After upgrading to Safari 5.0.1, I noticed that the flashing text insertion point in, the WebKit-based application that improves Gmail's Web interface, stopped working when I used the arrow keys. To be specific, the insertion point disappeared entirely, such that it was impossible to tell where typed text would appear. Relaunching Mailplane made no difference, nor did turning off utilities (like Keyboard Maestro and TextExpander) that mess with the keyboard. Interestingly, the bug bit me only when I was writing plain text mail; if I switched to Rich Formatting for a given message, the insertion point worked properly again. Alas, I far prefer writing plain text messages.
A quick trip to the Mailplane support mailing list revealed what was going on. Mailplane's developer, Ruben Bakker, identified the problem as being an interaction between the version of WebKit installed by Safari 5.0.1 and the current 10.1.53.64 version of Flash Player (that's later than the version that Apple ships with Mac OS X 10.6.4, but is recommended for all users for security reasons; see "," 11 June 2010 and " ," 15 June 2010). Because the problem revolves around WebKit and Flash Player, it also manifests itself when you're using Gmail in Safari, as long as you have the appropriate combination of software versions. Gmail viewed in Google Chrome doesn't seem to suffer from the problem, despite that browser also being based on WebKit, but it's impossible to know exactly why.
You might be confused about why Flash would enter into the picture at all, and that's in fact a hint toward the easiest solution to this problem for Safari users. Gmail uses Flash to provide "advanced attachment features," the capability to attach multiple files at once and to display progress bars while attachments upload. As far as I know, that's the only place Gmail relies on Flash, and if you switch to Basic Attachment Features in Gmail's Settings, that eliminates Gmail's use of Flash and works around the bug.
Mailplane users now have an even better solution - updating to, which resolves the problem even if you have Advanced Attachment Features turned on in Gmail. The update is free and is a 21.1 MB download.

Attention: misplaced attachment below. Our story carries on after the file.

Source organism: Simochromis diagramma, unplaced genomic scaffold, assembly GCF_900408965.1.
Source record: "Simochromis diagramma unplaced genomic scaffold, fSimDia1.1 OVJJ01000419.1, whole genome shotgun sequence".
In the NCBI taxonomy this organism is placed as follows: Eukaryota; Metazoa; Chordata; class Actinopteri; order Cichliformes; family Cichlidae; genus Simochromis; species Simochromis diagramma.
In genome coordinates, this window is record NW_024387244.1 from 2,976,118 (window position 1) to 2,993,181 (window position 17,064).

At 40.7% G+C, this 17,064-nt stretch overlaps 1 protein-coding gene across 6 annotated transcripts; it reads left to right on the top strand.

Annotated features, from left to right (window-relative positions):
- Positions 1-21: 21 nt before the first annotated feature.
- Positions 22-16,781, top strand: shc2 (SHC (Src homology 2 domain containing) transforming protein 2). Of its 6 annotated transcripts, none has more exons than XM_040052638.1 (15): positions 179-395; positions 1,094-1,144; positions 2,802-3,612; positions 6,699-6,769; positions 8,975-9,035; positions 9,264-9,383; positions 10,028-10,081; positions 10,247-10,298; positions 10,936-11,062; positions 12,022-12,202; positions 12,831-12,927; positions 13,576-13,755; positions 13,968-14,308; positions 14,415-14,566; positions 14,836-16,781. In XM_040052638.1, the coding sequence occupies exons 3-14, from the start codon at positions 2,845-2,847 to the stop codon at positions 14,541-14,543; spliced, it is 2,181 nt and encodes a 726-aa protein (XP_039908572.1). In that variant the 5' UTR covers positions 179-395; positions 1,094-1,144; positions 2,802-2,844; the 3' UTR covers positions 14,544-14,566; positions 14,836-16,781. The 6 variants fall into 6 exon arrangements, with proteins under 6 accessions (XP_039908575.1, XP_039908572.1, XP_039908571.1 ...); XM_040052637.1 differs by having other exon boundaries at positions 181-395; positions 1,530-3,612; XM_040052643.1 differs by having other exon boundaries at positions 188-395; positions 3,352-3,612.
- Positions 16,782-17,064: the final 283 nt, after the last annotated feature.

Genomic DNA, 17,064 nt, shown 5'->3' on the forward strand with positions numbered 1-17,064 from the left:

There are several other workarounds for Safari users.
You could, in theory, revert to an earlier version of Flash Player, but given the security vulnerabilities in the 10.0 versions, I wouldn't recommend that. Adobe doesn't make it easy to find older versions anyway.
You could install the free plug-in for Safari, which disables Flash generally and then lets you re-enable it for specific pages (see " ," 28 May 2009). I've tested this, and it seems to resolve the problem when using Gmail in Safari.
You could disable Flash entirely by removing the Flash Player.plugin file from the Internet Plug-Ins folder in your top-level Library folder. To reinstall the latest version of Flash Player in the future, just visit the. Disabling Flash may have other ramifications, depending on the sites you frequent, and ClickToFlash is a more elegant solution.
What I don't know yet is where primary responsibility for the bug lies: Gmail, Safari, or Flash Player, although it was the update to Safari 5.0.1 that triggered it. I suspect that any of the three parties could fix the problem, as Ruben Bakker did for Mailplane, but it's hard to see any of the three parties having as much incentive as he does.
I also don't know if this problem affects sites other than Gmail. Presumably there are other sites that use Flash and provide text-input fields for users; it's conceivable that they could suffer from the same problem when accessed via Safari 5.0.1. If you know of any, let me know in the comments.